Virginia’s fallen remembered at Commonwealth’s Memorial Day Ceremony

Secretary of Veterans and Defense Affairs Carlos Hopkins and Spc. Neil Miller, a Virginia National Guard Soldier assigned to the Portsmouth-based 2nd Squadron, 183rd Cavalry, 116th Infantry Brigade Combat Team, place the memorial wreath at the Shrine of Memory at the Virginia War Memorial during the 64th Annual Commonwealth’s Memorial Day Ceremony May 25, 2020, in Richmond, Virginia. (U.S. National Guard photo by Cotton Puryear)

RICHMOND, Va. — The 64th Annual Commonwealth’s Memorial Day Ceremony honored and remembered the military men and women who made the ultimate sacrifice in service to the nation May 25, 2020, at the Virginia War Memorial in Richmond, Virginia. Secretary of Veterans and Defense Affairs Carlos Hopkins and Spc. Neil Miller, a Virginia National Guard Soldier assigned to the Portsmouth-based 2nd Squadron, 183rd Cavalry, 116th Infantry Brigade Combat Team, placed the memorial wreath at the Shrine of Memory, and Chaplain (Col.) Ben Sprouse, the VNG’s senior chaplain, gave the memorial prayer. 

“Memorial Day is the one day each year we set aside to honor our heroes who died in defense of our country and our commonwealth,” Hopkins wrote in a column published in the Richmond Times Dispatch. “Such a day inevitably also calls for recognition of our veterans, active duty service members, guardsmen, reservists and family members. All of them have answered the call of their country to defend the freedoms we enjoy each and every day. We choose to pay tribute on Memorial Day to the many who have made the ultimate sacrifice to defend the freedoms that define our nation.”

Because of cautionary procedures due to COVID-19, the ceremony was closed to the public but live-streamed. VNG Soldiers lost to hostile enemy action while on federal active duty since Sept. 11, 2001, are among the 175 Virginians remembered at the new Shrine of Memory for the Global War on Terrorism and Beyond. The shrine, which opened in February 2020 as part of a new expansion to the War Memorial, sits adjacent to the original Shrine of Memory, which includes the names Virginians who died during World War I, World War II, Korea, Vietnam and the Persian Gulf War. In total, the two shrines honor nearly 12,000 Virginians who gave their lives for freedom.

Read more about the Virginia National Guard’s fallen warriors remembered at the Virginia War Memorial at https://go.usa.gov/xw3cv/.

“Memorial Day is a solemn day of remembrance where we pause and honor the military men and women who made the ultimate sacrifice in defense our of ideals of liberty and justice,” wrote Maj. Gen. Timothy P. Williams, the Adjutant General of Virginia, in his Memorial Day message. “While we live in challenging times with the impacts of COVID-19, it is still important to honor our fallen comrades. We must never forget the Soldiers, Airmen, Sailors, Marines and Coast Guardsmen who gave their lives in service to our country., and we should use Memorial Day to remember their courage and reaffirm our commitment to selfless service.”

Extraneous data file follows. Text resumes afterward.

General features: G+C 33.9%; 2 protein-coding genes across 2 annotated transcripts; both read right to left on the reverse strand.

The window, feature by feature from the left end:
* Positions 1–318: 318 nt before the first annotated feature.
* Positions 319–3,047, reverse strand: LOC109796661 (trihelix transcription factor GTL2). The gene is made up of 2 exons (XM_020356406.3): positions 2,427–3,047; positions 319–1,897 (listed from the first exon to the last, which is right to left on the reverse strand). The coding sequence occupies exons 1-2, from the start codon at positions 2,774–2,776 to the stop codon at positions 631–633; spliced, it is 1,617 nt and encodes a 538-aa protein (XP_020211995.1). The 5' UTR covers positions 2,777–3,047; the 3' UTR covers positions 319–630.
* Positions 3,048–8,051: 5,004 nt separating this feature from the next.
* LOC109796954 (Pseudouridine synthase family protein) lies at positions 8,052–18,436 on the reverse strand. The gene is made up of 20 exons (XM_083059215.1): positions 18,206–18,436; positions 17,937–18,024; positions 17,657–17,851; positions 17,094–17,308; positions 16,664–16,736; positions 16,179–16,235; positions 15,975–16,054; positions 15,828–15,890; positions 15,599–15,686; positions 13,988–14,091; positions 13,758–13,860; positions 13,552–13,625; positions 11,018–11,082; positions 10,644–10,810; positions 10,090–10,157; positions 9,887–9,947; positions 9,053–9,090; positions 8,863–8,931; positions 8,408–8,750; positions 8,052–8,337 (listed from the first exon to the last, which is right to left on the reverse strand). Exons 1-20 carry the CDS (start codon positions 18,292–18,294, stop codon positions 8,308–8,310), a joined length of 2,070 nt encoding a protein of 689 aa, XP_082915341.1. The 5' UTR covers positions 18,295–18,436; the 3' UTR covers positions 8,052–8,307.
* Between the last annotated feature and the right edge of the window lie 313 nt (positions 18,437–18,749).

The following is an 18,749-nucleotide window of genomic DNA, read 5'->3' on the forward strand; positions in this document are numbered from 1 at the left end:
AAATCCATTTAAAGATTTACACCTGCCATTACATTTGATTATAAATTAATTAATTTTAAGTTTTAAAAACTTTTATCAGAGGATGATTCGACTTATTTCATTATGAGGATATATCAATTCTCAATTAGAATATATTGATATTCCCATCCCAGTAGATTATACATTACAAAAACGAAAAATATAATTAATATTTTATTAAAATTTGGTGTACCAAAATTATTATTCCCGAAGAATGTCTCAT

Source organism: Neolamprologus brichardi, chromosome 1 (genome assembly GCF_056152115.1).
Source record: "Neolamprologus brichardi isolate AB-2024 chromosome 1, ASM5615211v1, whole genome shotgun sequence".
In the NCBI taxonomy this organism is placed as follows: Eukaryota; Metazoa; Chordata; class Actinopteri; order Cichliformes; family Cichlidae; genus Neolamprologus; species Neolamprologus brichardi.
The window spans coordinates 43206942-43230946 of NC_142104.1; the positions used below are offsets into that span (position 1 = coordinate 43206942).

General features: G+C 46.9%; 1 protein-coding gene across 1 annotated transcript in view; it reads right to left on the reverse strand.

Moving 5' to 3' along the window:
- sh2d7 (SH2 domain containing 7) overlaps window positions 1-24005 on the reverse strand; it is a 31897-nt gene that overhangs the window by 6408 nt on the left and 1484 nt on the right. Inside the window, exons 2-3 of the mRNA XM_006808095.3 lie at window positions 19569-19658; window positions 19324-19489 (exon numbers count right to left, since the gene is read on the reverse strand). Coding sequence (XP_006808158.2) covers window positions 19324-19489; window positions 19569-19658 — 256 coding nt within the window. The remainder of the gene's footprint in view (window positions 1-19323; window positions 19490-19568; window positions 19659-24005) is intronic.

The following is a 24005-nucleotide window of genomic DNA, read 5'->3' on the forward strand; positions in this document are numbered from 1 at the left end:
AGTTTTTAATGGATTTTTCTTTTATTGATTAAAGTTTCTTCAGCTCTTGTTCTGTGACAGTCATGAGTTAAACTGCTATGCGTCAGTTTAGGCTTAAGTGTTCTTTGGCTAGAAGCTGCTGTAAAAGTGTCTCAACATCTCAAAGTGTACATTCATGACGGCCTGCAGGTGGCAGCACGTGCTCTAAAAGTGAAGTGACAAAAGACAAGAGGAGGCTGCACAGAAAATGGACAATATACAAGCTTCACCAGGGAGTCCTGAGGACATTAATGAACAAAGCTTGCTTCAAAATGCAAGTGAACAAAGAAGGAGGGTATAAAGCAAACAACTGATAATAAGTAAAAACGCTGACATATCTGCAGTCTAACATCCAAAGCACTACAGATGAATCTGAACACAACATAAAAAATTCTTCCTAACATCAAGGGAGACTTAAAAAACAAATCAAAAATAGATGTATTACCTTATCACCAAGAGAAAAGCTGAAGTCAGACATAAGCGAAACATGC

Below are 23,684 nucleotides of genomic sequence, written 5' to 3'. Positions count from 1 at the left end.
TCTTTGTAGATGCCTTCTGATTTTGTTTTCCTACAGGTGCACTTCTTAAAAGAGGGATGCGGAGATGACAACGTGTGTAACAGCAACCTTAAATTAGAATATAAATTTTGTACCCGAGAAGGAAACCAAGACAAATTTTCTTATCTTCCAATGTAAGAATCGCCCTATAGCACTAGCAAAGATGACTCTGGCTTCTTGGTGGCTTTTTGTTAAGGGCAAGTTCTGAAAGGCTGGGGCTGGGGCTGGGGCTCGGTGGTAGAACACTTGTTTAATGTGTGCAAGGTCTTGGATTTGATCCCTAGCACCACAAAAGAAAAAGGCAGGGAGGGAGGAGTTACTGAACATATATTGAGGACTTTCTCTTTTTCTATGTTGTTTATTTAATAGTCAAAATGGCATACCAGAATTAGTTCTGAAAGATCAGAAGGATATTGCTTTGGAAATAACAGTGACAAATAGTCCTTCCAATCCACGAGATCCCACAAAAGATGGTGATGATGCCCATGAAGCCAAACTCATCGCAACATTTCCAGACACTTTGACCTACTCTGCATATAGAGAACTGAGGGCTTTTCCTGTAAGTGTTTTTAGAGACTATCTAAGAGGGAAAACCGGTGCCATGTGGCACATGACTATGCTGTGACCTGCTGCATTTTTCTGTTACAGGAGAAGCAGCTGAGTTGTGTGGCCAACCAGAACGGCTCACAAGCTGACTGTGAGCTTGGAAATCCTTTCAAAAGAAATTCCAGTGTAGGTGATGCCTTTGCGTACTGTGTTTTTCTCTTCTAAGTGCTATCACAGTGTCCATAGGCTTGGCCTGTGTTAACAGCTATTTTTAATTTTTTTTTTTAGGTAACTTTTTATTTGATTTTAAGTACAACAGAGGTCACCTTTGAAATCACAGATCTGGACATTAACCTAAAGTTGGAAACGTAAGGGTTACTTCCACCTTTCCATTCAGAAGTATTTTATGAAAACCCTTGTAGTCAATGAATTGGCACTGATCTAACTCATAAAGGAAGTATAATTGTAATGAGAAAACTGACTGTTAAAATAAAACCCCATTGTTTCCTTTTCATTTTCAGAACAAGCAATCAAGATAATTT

No state commemorates Memorial Day in so many ways as does Virginia, Hopkins wrote. 

“From the Revolutionary War, to the Civil War, to World Wars I and II, Korea, Vietnam, the Persian Gulf, and to today’s multifaceted global engagements, Virginians throughout history have been among the first to answer the call to put on a uniform and bear arms,” he wrote. “The COVID-19 emergency and social gathering restrictions mean that most events normally held to commemorate this day must be suspended or changed to protect the health and safety of our citizens. None of these changes mean we will not strive to honor and recognize our heroes. In our commonwealth, we understand our sacred duty not only to those who have died defending our country, but to those living who wear and have worn the cloth of our nation, as well as their families.”

Williams wrote it is also appropriate to remember the men and women who died in the line of duty on official state or federal orders under Title 32 of the United States Code whose names are on the Commonwealth Public Safety Memorial. Thirty two Virginia National Guard Soldiers and Airmen are remembered among the nearly 900 Virginia public safety officers at the memorial site at Capitol Square in Richmond.

Read more about the Public Safety Memorial at https://go.usa.gov/xmGB6.

Williams acknowledged the busy pace of VNG operations for the last two months, and asked people remember there are still people on duty here in Virginia supporting COVID-19 response operations, as well as men and women on federal active duty overseas. 

“We thank them as well as all the other service members on duty across the globe,” he wrote. “We will keep them in our thoughts on prayers and look forward to their safe return.”

Williams also wrote “we owe special thanks to our families and employers for their essential support to the Virginia National Guard. Without them, we wouldn’t be able to accomplish our mission.”

Carlos Hopkins column: Remembering our fallen heroes on Memorial Day 2020

https://www.richmond.com/carlos-hopkins-column-remembering-our-fallen-heroes-on-memorial-day-2020/article_97a4b0c2-5ba1-55af-8dba-1a502f9febab.html

Adjutant General of Virginia 2020 Memorial Day Message